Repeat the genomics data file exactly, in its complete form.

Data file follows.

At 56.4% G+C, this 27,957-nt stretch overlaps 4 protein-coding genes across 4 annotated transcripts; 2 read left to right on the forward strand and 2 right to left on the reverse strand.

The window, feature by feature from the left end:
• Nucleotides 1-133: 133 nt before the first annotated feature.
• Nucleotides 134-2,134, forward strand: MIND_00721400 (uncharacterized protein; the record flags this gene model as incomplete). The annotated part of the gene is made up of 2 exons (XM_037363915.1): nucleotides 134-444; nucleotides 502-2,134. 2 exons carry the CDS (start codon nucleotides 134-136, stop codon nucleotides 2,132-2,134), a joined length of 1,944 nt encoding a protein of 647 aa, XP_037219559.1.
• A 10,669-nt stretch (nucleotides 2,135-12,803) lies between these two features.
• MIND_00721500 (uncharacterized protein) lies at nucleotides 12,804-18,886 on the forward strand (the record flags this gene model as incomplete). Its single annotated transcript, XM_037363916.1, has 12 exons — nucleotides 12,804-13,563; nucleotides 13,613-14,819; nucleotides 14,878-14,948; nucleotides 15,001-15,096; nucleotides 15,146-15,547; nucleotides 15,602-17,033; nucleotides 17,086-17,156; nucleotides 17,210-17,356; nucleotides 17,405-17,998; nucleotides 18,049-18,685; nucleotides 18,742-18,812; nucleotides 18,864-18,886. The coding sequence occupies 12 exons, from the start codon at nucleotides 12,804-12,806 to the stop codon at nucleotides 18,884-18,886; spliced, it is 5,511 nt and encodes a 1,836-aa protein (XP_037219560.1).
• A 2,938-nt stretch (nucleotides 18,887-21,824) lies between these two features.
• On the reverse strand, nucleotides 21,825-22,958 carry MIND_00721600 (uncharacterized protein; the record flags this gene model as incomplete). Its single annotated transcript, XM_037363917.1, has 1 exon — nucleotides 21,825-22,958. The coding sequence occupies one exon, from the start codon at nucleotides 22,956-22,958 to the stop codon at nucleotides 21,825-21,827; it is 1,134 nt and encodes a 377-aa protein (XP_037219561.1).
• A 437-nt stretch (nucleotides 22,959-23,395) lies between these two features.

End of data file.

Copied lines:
At 56.4% G+C, this 27,957-nt stretch overlaps 4 protein-coding genes across 4 annotated transcripts; 2 read left to right on the forward strand and 2 right to left on the reverse strand.

The window, feature by feature from the left end:
• Nucleotides 1-133: 133 nt before the first annotated feature.
• Nucleotides 134-2,134, forward strand: MIND_00721400 (uncharacterized protein; the record flags this gene model as incomplete). The annotated part of the gene is made up of 2 exons (XM_037363915.1): nucleotides 134-444; nucleotides 502-2,134. 2 exons carry the CDS (start codon nucleotides 134-136, stop codon nucleotides 2,132-2,134), a joined length of 1,944 nt encoding a protein of 647 aa, XP_037219559.1.
• A 10,669-nt stretch (nucleotides 2,135-12,803) lies between these two features.
• MIND_00721500 (uncharacterized protein) lies at nucleotides 12,804-18,886 on the forward strand (the record flags this gene model as incomplete). Its single annotated transcript, XM_037363916.1, has 12 exons — nucleotides 12,804-13,563; nucleotides 13,613-14,819; nucleotides 14,878-14,948; nucleotides 15,001-15,096; nucleotides 15,146-15,547; nucleotides 15,602-17,033; nucleotides 17,086-17,156; nucleotides 17,210-17,356; nucleotides 17,405-17,998; nucleotides 18,049-18,685; nucleotides 18,742-18,812; nucleotides 18,864-18,886. The coding sequence occupies 12 exons, from the start codon at nucleotides 12,804-12,806 to the stop codon at nucleotides 18,884-18,886; spliced, it is 5,511 nt and encodes a 1,836-aa protein (XP_037219560.1).
• A 2,938-nt stretch (nucleotides 18,887-21,824) lies between these two features.
• On the reverse strand, nucleotides 21,825-22,958 carry MIND_00721600 (uncharacterized protein; the record flags this gene model as incomplete). Its single annotated transcript, XM_037363917.1, has 1 exon — nucleotides 21,825-22,958. The coding sequence occupies one exon, from the start codon at nucleotides 22,956-22,958 to the stop codon at nucleotides 21,825-21,827; it is 1,134 nt and encodes a 377-aa protein (XP_037219561.1).
• A 437-nt stretch (nucleotides 22,959-23,395) lies between these two features.